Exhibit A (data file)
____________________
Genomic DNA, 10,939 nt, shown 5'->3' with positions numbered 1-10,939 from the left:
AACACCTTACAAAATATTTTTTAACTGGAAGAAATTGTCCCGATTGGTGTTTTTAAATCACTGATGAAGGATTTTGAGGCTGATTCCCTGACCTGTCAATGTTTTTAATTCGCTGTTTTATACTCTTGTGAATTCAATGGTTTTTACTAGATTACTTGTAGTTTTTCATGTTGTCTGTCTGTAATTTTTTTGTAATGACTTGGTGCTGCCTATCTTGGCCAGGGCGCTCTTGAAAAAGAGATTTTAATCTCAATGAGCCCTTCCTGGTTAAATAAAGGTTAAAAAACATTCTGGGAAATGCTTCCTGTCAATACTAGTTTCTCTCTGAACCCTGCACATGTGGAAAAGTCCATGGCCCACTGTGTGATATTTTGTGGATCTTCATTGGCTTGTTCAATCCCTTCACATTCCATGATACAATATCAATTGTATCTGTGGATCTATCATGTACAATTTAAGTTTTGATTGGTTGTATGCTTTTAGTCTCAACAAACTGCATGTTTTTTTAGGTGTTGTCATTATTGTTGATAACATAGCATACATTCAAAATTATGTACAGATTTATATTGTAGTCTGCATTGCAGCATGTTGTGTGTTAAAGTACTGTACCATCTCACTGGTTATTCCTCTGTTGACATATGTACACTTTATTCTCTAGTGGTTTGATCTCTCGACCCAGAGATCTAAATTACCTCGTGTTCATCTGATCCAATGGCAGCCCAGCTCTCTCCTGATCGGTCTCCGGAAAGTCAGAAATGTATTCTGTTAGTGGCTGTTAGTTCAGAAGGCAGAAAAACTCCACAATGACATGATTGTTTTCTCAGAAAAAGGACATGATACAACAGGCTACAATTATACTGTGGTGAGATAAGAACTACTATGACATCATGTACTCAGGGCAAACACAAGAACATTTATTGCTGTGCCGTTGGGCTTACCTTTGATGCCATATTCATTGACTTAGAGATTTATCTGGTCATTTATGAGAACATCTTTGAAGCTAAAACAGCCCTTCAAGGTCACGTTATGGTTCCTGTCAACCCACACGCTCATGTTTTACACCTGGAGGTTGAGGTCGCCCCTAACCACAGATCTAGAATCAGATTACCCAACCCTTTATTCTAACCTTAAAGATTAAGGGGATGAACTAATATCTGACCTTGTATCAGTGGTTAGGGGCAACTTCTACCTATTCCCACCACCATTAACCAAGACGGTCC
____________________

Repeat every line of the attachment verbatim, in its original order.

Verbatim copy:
Genomic DNA, 10,939 nt, shown 5'->3' with positions numbered 1-10,939 from the left:
AACACCTTACAAAATATTTTTTAACTGGAAGAAATTGTCCCGATTGGTGTTTTTAAATCACTGATGAAGGATTTTGAGGCTGATTCCCTGACCTGTCAATGTTTTTAATTCGCTGTTTTATACTCTTGTGAATTCAATGGTTTTTACTAGATTACTTGTAGTTTTTCATGTTGTCTGTCTGTAATTTTTTTGTAATGACTTGGTGCTGCCTATCTTGGCCAGGGCGCTCTTGAAAAAGAGATTTTAATCTCAATGAGCCCTTCCTGGTTAAATAAAGGTTAAAAAACATTCTGGGAAATGCTTCCTGTCAATACTAGTTTCTCTCTGAACCCTGCACATGTGGAAAAGTCCATGGCCCACTGTGTGATATTTTGTGGATCTTCATTGGCTTGTTCAATCCCTTCACATTCCATGATACAATATCAATTGTATCTGTGGATCTATCATGTACAATTTAAGTTTTGATTGGTTGTATGCTTTTAGTCTCAACAAACTGCATGTTTTTTTAGGTGTTGTCATTATTGTTGATAACATAGCATACATTCAAAATTATGTACAGATTTATATTGTAGTCTGCATTGCAGCATGTTGTGTGTTAAAGTACTGTACCATCTCACTGGTTATTCCTCTGTTGACATATGTACACTTTATTCTCTAGTGGTTTGATCTCTCGACCCAGAGATCTAAATTACCTCGTGTTCATCTGATCCAATGGCAGCCCAGCTCTCTCCTGATCGGTCTCCGGAAAGTCAGAAATGTATTCTGTTAGTGGCTGTTAGTTCAGAAGGCAGAAAAACTCCACAATGACATGATTGTTTTCTCAGAAAAAGGACATGATACAACAGGCTACAATTATACTGTGGTGAGATAAGAACTACTATGACATCATGTACTCAGGGCAAACACAAGAACATTTATTGCTGTGCCGTTGGGCTTACCTTTGATGCCATATTCATTGACTTAGAGATTTATCTGGTCATTTATGAGAACATCTTTGAAGCTAAAACAGCCCTTCAAGGTCACGTTATGGTTCCTGTCAACCCACACGCTCATGTTTTACACCTGGAGGTTGAGGTCGCCCCTAACCACAGATCTAGAATCAGATTACCCAACCCTTTATTCTAACCTTAAAGATTAAGGGGATGAACTAATATCTGACCTTGTATCAGTGGTTAGGGGCAACTTCTACCTATTCCCACCACCATTAACCAAGACGGTCC